River 20 miles south of Prosser, Washington. The vineyard's quick-draining
soils are deposited on a rocky volcanic base of fractured basalt.
We first planted Sauvignon Blanc here in the 1980's on the south
side of the vineyard. Irrigation management is an important part
of the quality of the fruit we harvest. The area's low annual rainfall
and the vineyard's free-draining soils allow us to control water
to the vine to keep the Sauvignon Blanc from becoming overly aggressive.
Sauvignon Blanc: Grapefruit, tropical fruit
Indian Wells Vineyard
Indian Wells sits at the base of the Wahluke
Slope and is one of the few west-facing vineyards in the Columbia Valley.
With its rows planted north to south, the vines receive plenty of afternoon
heat. The grapes take full advantage of these warm afternoons to assert
ripe fruit flavors. The contrasting cool nights promote good structure,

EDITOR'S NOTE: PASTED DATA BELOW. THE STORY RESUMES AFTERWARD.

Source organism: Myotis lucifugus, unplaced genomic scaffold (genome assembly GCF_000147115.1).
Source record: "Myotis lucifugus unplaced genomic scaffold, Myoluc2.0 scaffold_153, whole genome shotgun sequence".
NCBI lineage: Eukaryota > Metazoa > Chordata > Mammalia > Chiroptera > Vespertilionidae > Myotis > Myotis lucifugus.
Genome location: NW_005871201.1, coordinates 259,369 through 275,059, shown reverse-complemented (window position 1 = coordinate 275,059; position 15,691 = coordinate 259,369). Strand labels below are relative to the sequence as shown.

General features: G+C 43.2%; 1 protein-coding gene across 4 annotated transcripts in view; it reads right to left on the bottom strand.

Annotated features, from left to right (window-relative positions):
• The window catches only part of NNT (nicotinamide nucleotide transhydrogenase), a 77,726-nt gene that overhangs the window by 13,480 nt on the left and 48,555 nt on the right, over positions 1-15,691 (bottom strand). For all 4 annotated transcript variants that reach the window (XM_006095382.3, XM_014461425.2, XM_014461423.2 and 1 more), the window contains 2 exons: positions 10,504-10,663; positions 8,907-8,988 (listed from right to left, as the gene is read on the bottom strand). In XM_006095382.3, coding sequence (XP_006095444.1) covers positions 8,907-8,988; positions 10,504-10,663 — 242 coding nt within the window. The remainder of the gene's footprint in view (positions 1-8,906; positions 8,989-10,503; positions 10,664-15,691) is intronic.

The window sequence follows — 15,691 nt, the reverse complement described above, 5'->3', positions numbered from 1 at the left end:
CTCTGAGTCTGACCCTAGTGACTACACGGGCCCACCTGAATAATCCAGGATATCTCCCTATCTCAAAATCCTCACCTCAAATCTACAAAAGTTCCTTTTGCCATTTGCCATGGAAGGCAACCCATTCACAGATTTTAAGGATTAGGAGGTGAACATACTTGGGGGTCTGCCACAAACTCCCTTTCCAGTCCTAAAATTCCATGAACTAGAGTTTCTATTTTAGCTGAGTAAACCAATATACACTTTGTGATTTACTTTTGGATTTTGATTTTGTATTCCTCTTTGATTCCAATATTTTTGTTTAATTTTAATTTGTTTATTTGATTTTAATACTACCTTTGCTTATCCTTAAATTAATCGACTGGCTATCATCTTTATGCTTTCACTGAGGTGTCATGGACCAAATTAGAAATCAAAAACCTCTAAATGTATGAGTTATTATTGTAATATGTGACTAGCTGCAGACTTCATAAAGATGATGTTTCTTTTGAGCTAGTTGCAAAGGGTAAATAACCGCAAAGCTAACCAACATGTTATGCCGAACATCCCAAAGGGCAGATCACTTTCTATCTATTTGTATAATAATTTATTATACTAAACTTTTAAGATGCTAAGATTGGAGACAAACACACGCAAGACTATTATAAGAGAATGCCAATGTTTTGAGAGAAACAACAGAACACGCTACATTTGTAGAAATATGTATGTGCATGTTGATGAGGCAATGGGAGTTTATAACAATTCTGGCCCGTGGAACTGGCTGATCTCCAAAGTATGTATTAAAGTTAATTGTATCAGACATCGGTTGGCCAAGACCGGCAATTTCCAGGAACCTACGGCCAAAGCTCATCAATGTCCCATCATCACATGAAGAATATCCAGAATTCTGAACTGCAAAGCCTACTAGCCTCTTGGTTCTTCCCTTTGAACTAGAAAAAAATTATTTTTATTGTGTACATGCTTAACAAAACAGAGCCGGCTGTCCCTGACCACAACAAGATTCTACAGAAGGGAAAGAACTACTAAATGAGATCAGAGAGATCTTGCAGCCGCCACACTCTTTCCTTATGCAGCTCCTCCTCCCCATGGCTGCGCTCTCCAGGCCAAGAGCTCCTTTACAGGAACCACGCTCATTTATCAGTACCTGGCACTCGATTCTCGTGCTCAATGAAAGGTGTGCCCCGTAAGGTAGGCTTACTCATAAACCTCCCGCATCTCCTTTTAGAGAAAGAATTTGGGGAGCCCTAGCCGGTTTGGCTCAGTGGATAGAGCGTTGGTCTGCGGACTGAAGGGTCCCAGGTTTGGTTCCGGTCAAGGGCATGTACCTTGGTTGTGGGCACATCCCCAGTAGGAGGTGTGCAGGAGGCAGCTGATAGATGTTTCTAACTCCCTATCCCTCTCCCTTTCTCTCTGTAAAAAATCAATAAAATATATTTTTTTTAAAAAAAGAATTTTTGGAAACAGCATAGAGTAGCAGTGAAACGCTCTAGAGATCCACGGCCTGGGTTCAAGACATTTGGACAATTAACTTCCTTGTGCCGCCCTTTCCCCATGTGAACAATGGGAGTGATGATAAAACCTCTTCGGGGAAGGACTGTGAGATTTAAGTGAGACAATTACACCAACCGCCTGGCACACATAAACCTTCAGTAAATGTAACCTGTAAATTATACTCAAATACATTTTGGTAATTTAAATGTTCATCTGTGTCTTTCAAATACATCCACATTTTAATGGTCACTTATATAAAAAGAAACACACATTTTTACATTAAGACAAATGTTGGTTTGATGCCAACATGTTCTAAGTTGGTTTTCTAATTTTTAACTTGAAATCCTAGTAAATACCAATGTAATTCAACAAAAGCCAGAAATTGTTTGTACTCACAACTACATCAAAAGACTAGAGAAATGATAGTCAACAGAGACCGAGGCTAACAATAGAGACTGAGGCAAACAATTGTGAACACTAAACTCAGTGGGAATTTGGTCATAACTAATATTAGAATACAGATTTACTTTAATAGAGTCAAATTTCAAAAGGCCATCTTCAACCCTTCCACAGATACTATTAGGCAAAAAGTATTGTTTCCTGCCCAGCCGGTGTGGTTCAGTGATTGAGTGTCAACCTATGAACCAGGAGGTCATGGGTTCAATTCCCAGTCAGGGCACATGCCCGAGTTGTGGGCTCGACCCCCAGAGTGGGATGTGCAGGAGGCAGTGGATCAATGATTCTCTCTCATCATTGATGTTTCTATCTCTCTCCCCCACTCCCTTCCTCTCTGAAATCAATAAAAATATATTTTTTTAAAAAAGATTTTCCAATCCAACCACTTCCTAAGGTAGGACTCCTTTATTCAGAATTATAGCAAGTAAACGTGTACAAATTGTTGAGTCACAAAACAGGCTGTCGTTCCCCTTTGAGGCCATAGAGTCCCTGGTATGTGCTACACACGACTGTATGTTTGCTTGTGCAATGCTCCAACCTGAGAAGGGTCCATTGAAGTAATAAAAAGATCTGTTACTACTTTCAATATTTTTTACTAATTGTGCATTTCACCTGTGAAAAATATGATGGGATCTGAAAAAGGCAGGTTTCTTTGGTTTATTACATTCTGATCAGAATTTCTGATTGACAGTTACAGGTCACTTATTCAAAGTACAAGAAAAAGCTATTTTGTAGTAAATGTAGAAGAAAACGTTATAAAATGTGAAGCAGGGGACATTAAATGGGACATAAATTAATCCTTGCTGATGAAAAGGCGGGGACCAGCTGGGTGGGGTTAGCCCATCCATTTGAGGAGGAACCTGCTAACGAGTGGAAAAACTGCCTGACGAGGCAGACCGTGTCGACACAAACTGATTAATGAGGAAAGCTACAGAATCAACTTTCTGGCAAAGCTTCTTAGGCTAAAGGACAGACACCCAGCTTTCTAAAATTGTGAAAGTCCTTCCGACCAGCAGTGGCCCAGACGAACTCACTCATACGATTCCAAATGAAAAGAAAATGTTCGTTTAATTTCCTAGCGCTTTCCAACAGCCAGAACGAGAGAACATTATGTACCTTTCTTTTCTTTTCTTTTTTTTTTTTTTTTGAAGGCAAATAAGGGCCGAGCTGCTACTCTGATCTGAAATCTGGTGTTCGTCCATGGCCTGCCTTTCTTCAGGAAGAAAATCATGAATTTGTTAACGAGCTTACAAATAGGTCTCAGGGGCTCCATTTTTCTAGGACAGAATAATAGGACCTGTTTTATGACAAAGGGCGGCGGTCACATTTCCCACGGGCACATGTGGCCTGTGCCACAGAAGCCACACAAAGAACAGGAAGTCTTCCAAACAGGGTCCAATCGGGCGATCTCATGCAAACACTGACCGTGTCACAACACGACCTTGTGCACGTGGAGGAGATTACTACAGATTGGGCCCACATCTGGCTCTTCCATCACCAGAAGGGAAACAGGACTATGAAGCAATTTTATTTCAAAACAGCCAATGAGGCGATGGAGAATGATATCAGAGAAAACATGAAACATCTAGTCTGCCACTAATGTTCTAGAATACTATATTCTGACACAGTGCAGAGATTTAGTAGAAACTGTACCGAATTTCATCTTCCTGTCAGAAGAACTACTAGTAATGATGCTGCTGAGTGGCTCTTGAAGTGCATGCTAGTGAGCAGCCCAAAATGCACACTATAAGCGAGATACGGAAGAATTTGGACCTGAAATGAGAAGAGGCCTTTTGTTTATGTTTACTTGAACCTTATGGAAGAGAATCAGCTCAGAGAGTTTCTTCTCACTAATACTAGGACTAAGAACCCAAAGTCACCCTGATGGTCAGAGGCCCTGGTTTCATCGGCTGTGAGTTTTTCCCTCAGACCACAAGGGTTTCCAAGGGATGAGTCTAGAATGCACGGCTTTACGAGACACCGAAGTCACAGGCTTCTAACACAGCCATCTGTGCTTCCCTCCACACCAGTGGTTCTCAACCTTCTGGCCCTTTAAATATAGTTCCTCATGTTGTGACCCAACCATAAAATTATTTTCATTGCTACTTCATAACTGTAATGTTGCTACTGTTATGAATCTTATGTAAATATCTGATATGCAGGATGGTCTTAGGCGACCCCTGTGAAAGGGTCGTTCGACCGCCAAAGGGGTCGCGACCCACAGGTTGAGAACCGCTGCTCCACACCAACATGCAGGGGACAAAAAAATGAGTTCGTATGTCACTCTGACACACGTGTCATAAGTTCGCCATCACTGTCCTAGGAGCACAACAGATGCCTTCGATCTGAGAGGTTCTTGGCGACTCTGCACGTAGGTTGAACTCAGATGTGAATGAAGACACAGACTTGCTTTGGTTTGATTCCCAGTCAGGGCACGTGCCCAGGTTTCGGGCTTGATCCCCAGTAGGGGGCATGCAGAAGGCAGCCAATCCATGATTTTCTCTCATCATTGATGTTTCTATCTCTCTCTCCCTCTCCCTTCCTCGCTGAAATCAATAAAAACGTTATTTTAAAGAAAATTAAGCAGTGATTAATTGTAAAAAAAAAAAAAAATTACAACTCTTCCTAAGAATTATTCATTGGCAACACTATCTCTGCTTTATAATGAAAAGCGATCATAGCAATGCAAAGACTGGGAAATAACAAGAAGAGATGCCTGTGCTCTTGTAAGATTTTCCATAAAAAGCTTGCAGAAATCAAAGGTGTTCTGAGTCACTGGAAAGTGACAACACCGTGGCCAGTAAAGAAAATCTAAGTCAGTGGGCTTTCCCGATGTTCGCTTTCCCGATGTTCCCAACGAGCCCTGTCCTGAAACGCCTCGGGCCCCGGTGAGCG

balance and color intensity.
At one time, the Columbia River flowed
over what is now Indian Wells. A sizeable sandbar nearby is a reminder
of the vineyard's origins; and the soil composition, a mix of river
gravel and sand, reflects the river's ancient course. The soil here
is sandier than the surrounding properties. Nutrient poor but well-aerated,
the sandy cobble encourages vines to work hard to find water. These
difficult conditions help to keep vegetative growth in check, encouraging
the vine to put energy into its grapes first. The differences in
flavor and varietal exuberance are marked, and you can taste them
in the wines from Indian Wells.
Chardonnay: Crisp apple, pear
Merlot: Rich black fruit, raspberry
CSM uses the very best sections of their
many vineyards to produce their highly regarded "reserve" wines.
If CSM's Single Vineyard wines are best
described as representing "Old World" winemaking dedicated
to terroir, then the Reserves are best expressed as "New World" winemaking
dedicated to the grape.
Produced in extremely limited quantities representing
no more than 1% of a vintage, CSM's Reserve wines are crafted to represent
the best of a varietal. The most ideal sections of the best vineyards
are identified based on their quality history, then farmed within winemaker
specifications to insure the best fruit possible from each site.
These small lots of fruit are harvested and vinified separately. Prior